That's how 99% of all fingerprint scanners work (and is a big part of why it's easy to spoof them). To do otherwise rapidly becomes prohibitively expensive. So I would be very surprised if this one worked any other way.
A photo on the season pass will be far simpler, six flags don't need to keep a copy and to use it you need to have a matching face. They do have people at the park entry gates don't they.
I could provide a disaster movie plot involving bioweapons and 20,000 people touching the same device if that would help change the park owners minds. (don't worry, the dog survives)
> A photo on the season pass will be far simpler
Indeed. A photo is how all the other places handle similar cases, and they haven't gone out of business. I mean, how many cheating identical twins do you need to feel the financial impact?
But it's always cool to go for the extremes. I'm pretty sure they would use genetic fingerprinting if they had a way to do it fast & quickly at the gates... This nonsense needs to be nipped in the bud.
The fingerprint is probably so you can go through a special automated entrance without having to wait in line with the rest of the plebs, as another benefit for season pass holders. If you use a photo, someone has to squint at the person holding the pass to see if they match the picture.
But then they have your photo, which is private biometric data and right there on the pass is proof they saved that data. And how do they apply it to prevent cheating? Have an actual human earn minimum wage looking at each pass and comparing it to a face? That costs money! Facial recognition camera to compare the person at the entry gate with the photo on the pass? Again, biometric data, though this time they could claim (and not be believed) they didn't save the data.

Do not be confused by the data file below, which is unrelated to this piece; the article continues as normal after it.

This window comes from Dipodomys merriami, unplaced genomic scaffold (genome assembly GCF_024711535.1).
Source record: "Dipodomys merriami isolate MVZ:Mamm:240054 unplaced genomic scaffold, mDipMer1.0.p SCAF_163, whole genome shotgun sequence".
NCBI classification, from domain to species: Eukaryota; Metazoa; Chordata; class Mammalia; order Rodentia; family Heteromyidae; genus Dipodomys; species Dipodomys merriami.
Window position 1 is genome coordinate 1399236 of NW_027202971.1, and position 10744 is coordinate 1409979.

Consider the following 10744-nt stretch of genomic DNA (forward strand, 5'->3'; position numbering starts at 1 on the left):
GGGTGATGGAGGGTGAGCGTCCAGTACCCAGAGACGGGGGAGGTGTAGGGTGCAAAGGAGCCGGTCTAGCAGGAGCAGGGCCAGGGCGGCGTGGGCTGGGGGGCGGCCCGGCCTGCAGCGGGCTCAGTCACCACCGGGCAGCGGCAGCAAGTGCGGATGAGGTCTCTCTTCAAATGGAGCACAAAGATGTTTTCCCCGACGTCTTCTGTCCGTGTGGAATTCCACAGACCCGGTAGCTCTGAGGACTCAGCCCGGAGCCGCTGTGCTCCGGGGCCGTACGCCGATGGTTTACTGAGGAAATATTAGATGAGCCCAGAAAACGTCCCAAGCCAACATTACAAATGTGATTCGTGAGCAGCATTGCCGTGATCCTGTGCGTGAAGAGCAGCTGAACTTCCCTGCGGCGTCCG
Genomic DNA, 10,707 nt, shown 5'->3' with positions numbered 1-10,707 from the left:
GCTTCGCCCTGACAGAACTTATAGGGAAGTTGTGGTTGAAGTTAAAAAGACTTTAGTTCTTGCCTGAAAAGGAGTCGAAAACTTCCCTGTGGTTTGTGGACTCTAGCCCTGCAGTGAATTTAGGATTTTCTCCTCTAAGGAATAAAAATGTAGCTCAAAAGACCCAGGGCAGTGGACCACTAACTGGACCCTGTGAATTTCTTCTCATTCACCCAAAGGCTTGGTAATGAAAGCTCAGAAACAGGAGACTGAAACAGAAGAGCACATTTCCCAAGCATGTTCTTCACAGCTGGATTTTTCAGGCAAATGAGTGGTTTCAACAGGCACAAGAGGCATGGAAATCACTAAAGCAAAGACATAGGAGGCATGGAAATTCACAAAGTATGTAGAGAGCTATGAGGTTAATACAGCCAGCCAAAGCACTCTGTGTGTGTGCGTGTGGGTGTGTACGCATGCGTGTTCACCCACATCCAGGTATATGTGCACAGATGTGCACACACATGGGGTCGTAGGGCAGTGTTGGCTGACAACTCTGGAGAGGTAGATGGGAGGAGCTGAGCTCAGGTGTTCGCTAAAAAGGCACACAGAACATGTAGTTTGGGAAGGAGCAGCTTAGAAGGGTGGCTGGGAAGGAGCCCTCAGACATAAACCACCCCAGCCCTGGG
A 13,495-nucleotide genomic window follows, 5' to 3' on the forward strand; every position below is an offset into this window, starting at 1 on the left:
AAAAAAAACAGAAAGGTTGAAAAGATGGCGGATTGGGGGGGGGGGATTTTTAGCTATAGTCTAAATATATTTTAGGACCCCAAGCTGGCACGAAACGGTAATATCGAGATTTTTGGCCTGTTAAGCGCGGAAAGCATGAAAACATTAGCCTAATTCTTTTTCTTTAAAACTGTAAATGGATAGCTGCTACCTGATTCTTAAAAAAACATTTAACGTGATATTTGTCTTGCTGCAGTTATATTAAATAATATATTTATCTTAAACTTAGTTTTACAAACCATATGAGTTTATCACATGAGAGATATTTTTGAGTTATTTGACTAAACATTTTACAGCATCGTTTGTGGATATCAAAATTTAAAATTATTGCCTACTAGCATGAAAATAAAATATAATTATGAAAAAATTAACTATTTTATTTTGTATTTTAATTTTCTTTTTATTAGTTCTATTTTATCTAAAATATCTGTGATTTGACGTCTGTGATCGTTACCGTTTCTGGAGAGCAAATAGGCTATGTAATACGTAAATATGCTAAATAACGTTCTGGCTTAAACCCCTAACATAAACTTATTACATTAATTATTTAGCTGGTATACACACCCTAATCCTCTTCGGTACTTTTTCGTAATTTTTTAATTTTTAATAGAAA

And there is the ticklish problem if getting the photo on the pass. The parks want to sell them online so they staff fewer ticket offices, as that's an expense. A probable virtual pass that someone brings up on their phone (even airlines have gotten that far with boarding passes). You can trust someone to paste their own selfie on it...but a clever person will find a way to overlay any photo on it. Say person A buys the pass, and goes into the park with A's photo on the pass. B then alters it with B's photo, and goes to the park later. If the park detects the photo change, they admit they're...wait for it...storing biometric data, since they still had A's photo stored to compare to the one on the pass.
Photos are simpler, but don't get around the "biometric" hurdle.
Photos are simpler and can get round the biometric hurdle. If, for example, they asked you to bring a passport-sized photo of yourself when you buy the pass, which they laminate to the pass, that's absolutely clean. Your photo, your pass. They don't have a copy.
Take it a stage further, they provide an instant photo booth so you can get the photo. Again fine, so long as they don't keep a copy (and they don't need to anyway).
The technology to take your photo and print it on a pass card has existed for decades, and I've even had theme park season passes that used just such a process. There is no need for them to save your photo, just take it, print it and delete it.
They already have people checking you when you enter the park anyway to keep out evil contraband like a bottle of water, so having them look at your face and pass while they do that isn't going to slow things down.
"But then they have your photo, which is private biometric data and right there on the pass is proof they saved that data."
As you say, "right there on the pass". The pass which is under the control of the customer not the vendor. The pass which the customer can destroy when it expires.